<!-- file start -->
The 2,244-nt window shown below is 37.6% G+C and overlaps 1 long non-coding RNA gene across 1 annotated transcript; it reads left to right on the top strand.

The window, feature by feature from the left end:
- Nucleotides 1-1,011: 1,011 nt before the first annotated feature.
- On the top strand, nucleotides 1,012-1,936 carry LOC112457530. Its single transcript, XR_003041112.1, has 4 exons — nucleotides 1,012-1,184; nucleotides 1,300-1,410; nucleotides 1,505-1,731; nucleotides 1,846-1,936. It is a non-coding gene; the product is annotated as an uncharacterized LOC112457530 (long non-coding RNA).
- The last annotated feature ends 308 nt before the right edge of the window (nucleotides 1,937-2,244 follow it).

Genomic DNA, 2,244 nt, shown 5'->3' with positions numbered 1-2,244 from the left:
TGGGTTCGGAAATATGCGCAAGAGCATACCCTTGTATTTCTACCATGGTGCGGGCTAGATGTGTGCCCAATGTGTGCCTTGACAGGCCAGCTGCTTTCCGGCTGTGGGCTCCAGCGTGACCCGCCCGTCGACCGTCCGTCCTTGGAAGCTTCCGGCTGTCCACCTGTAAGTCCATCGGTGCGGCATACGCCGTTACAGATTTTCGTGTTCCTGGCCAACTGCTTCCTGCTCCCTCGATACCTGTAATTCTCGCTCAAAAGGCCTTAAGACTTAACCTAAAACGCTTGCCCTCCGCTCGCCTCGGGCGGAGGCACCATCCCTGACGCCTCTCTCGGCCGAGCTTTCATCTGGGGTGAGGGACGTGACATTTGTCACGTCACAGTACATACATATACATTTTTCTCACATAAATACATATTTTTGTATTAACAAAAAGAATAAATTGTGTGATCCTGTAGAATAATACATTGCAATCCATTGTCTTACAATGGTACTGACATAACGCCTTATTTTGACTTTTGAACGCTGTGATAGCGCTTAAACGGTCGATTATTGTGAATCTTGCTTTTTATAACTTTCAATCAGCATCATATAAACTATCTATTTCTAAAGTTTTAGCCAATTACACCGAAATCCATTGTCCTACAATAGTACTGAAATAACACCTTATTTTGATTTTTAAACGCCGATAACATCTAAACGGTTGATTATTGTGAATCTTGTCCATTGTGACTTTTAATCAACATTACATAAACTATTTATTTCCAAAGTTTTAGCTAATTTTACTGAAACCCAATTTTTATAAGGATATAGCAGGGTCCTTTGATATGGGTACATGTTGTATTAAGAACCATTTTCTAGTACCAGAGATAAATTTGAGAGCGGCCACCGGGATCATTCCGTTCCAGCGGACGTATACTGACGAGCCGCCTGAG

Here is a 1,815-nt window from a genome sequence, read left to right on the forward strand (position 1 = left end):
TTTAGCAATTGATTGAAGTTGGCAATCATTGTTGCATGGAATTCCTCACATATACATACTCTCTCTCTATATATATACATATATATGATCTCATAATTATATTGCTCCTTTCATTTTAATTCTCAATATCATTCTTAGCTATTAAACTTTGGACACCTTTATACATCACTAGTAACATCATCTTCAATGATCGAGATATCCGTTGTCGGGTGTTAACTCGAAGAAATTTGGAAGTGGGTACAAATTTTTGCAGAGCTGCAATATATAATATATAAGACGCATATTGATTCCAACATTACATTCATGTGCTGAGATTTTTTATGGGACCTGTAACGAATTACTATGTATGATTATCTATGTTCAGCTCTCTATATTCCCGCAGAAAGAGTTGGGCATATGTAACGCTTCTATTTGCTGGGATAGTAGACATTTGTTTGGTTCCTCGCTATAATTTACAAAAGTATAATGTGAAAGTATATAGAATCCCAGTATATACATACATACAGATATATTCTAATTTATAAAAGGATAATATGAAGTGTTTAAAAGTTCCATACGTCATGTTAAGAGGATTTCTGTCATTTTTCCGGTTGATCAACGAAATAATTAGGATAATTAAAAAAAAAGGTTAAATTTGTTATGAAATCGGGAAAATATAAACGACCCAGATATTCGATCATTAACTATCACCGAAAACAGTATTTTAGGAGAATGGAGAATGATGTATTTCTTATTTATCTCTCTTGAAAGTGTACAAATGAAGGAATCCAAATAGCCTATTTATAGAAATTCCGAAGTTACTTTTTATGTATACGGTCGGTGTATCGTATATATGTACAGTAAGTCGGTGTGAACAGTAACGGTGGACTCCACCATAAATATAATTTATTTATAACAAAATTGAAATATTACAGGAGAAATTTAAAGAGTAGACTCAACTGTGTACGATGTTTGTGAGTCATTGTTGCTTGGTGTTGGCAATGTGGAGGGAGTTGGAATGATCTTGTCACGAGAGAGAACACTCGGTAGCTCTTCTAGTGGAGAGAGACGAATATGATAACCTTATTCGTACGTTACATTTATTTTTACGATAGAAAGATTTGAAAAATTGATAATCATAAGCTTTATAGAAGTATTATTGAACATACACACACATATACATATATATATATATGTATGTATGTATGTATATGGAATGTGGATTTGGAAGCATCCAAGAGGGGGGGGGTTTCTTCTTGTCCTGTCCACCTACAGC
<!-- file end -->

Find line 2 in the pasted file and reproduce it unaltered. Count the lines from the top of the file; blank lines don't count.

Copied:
The window, feature by feature from the left end: